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Thread: Sharpies "seaworthy"? come on...

  1. #141
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    Default Re: Sharpies "seaworthy"? come on...

    I sort of agree with your suggestion that boats like these modern ( often ballasted) flat bottom or arch bottom, shallow V bottom, or shallow round bottom boats should perhaps not use the 'sharpie' descriptor. I think the Meadowlark is more closely descended from Munroe's 'Presto', than any sharpie. On that note the original 'Egret' had several hundred pounds of ballast....bricks.... I think. I note that dory's are not sharpies, despite having a flat bottom.
    Your comment about some of Bolger's boats are instructive. I don't think I am over-simplifying when I suggest that while most of his more serious barge-form cruising boats had some ballast, but he used enclosed volume above the waterline to assist with self righting in a knockdown or capsize condition.
    The Norwalk Island Sharpie uses both ballast and enclosed volume to achieve a stability curve with a substantial righting lever well past the 90* knockdown.
    So I think we are down to the need to establish a more precise definition,......... or........ we have to ignore the terminology and keep the discussion on the principles of the qualities we are wishing to discuss.

  2. #142
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    Default Re: Sharpies "seaworthy"? come on...

    Traditional working sharpies were cross planked I believe, nailed into the garboard which you can do if the sides are pretty vertical. Hence in SNE especially in the RI area there were small " sharpie skiffs" that had no chine log. At Mystic we had an unrestored New Haven Oystering dugout, the ancestor of the working sharpies. Really big white pine log, with a flat cross planked bottom which is the same thing that shows up in the Hall 1880 ship and boatbuilding survey. I heard that the bottom wore out from shoveling but I can also see that the narrow flat bottom provided more initial stability. It was a guy named Thomas Clapham that started to design and use the term for recreational craft.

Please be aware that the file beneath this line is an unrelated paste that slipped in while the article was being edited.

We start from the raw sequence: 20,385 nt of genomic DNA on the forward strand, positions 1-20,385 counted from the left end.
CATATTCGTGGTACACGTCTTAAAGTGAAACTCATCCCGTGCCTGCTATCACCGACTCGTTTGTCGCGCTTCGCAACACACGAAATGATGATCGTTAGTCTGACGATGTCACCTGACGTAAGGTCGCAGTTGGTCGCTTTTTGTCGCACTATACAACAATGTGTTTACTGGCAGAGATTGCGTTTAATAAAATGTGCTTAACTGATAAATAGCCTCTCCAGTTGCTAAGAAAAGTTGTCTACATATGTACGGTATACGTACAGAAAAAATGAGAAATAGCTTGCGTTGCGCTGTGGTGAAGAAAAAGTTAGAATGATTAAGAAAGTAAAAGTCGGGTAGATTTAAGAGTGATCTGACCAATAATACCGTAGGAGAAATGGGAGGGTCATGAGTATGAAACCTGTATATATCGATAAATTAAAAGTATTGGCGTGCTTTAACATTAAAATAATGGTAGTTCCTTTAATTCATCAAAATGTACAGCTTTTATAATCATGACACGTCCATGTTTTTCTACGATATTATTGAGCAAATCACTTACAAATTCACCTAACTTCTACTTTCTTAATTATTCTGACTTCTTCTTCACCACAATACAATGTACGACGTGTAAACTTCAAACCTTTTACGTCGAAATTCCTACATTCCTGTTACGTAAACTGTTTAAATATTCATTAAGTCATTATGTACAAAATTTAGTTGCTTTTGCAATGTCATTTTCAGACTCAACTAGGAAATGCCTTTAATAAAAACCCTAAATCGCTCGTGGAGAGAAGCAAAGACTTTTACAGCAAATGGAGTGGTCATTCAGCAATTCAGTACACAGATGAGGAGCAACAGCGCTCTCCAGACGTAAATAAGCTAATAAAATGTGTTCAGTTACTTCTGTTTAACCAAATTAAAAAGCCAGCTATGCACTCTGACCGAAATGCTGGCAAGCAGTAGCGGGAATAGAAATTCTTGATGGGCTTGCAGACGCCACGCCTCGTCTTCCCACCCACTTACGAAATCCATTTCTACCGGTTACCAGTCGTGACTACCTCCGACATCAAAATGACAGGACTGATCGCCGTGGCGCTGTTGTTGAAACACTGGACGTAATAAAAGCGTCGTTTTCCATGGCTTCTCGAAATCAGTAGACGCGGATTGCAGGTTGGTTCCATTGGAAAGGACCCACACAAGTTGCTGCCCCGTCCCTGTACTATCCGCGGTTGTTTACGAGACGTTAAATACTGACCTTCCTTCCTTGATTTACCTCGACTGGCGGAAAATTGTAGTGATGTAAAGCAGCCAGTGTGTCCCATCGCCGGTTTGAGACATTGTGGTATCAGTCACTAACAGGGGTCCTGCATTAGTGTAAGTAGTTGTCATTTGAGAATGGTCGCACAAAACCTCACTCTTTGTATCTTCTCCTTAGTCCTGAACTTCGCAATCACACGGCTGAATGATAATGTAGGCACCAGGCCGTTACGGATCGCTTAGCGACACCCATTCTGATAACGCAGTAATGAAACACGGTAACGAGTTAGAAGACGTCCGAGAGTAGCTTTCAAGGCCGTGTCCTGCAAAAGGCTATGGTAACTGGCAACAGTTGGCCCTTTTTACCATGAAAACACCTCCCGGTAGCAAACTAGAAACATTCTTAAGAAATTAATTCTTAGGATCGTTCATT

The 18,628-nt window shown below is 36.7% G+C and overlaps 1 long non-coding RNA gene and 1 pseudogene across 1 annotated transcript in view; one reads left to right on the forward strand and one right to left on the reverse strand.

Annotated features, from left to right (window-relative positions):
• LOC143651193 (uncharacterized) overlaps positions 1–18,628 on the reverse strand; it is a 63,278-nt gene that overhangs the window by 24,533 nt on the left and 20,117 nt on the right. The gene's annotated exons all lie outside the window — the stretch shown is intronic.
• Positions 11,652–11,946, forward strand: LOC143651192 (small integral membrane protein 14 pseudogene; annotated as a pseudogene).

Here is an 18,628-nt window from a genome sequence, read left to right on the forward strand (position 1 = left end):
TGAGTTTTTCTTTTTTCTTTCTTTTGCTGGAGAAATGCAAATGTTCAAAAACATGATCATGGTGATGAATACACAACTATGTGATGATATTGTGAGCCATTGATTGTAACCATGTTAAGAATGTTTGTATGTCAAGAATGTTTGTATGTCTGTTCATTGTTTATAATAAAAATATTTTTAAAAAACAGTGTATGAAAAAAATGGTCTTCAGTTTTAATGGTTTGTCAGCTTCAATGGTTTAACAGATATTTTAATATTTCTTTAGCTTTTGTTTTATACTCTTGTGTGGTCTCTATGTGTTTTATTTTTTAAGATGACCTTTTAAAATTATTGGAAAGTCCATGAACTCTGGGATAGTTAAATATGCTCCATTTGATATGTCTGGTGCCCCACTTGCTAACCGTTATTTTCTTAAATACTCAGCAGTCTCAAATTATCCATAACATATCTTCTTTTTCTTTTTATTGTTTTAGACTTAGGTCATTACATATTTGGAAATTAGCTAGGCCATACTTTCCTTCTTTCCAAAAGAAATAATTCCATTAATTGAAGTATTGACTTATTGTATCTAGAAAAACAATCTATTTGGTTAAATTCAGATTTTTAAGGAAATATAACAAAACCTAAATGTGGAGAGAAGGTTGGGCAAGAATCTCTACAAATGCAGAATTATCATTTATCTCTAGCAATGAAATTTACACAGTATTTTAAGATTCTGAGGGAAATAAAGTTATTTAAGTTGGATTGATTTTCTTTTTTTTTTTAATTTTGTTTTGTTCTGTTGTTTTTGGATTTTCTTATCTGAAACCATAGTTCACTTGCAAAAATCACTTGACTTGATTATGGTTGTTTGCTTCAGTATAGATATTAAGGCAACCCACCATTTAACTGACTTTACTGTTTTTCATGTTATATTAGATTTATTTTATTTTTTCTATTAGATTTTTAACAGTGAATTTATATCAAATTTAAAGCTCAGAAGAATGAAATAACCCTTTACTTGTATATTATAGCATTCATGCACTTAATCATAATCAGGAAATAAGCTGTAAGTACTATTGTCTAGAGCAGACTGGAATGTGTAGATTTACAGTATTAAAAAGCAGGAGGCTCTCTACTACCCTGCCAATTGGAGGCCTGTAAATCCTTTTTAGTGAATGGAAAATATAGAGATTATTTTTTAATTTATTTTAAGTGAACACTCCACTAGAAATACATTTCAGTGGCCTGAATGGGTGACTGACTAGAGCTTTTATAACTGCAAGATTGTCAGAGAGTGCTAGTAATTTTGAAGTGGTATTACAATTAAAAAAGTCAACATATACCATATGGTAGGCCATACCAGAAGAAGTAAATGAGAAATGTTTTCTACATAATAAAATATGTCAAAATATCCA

Ben Fuller
    Ran Tan, Liten Kuhling, Tipsy, Tippy, Josef W., Merry Mouth, Imp, Macavity, Look Far, Flash and a quiver of other 'yaks.
    "Bound fast is boatless man."

  3. #143
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    Default Re: Sharpies "seaworthy"? come on...

    Quote Originally Posted by gilberj View Post
    I sort of agree with your suggestion that boats like these modern ( often ballasted) flat bottom or arch bottom, shallow V bottom, or shallow round bottom boats should perhaps not use the 'sharpie' descriptor. I think the Meadowlark is more closely descended from Munroe's 'Presto', than any sharpie. On that note the original 'Egret' had several hundred pounds of ballast....bricks.... I think. I note that dory's are not sharpies, despite having a flat bottom.